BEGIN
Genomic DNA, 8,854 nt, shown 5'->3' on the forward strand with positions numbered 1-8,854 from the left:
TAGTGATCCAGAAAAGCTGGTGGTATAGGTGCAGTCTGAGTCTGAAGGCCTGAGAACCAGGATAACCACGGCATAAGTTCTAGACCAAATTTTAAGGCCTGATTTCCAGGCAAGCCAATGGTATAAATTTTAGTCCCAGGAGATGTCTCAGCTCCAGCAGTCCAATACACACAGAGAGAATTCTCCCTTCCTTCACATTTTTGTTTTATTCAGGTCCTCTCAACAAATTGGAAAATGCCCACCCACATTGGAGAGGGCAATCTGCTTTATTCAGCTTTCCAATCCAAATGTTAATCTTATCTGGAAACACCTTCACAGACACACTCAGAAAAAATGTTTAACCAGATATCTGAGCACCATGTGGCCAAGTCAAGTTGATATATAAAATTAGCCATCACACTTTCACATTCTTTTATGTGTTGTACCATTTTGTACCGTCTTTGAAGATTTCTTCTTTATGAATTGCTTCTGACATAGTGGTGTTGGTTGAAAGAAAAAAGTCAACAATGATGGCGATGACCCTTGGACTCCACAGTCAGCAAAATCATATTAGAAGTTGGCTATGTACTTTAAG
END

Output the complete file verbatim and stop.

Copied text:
Genomic DNA, 8,854 nt, shown 5'->3' on the forward strand with positions numbered 1-8,854 from the left:
TAGTGATCCAGAAAAGCTGGTGGTATAGGTGCAGTCTGAGTCTGAAGGCCTGAGAACCAGGATAACCACGGCATAAGTTCTAGACCAAATTTTAAGGCCTGATTTCCAGGCAAGCCAATGGTATAAATTTTAGTCCCAGGAGATGTCTCAGCTCCAGCAGTCCAATACACACAGAGAGAATTCTCCCTTCCTTCACATTTTTGTTTTATTCAGGTCCTCTCAACAAATTGGAAAATGCCCACCCACATTGGAGAGGGCAATCTGCTTTATTCAGCTTTCCAATCCAAATGTTAATCTTATCTGGAAACACCTTCACAGACACACTCAGAAAAAATGTTTAACCAGATATCTGAGCACCATGTGGCCAAGTCAAGTTGATATATAAAATTAGCCATCACACTTTCACATTCTTTTATGTGTTGTACCATTTTGTACCGTCTTTGAAGATTTCTTCTTTATGAATTGCTTCTGACATAGTGGTGTTGGTTGAAAGAAAAAAGTCAACAATGATGGCGATGACCCTTGGACTCCACAGTCAGCAAAATCATATTAGAAGTTGGCTATGTACTTTAAG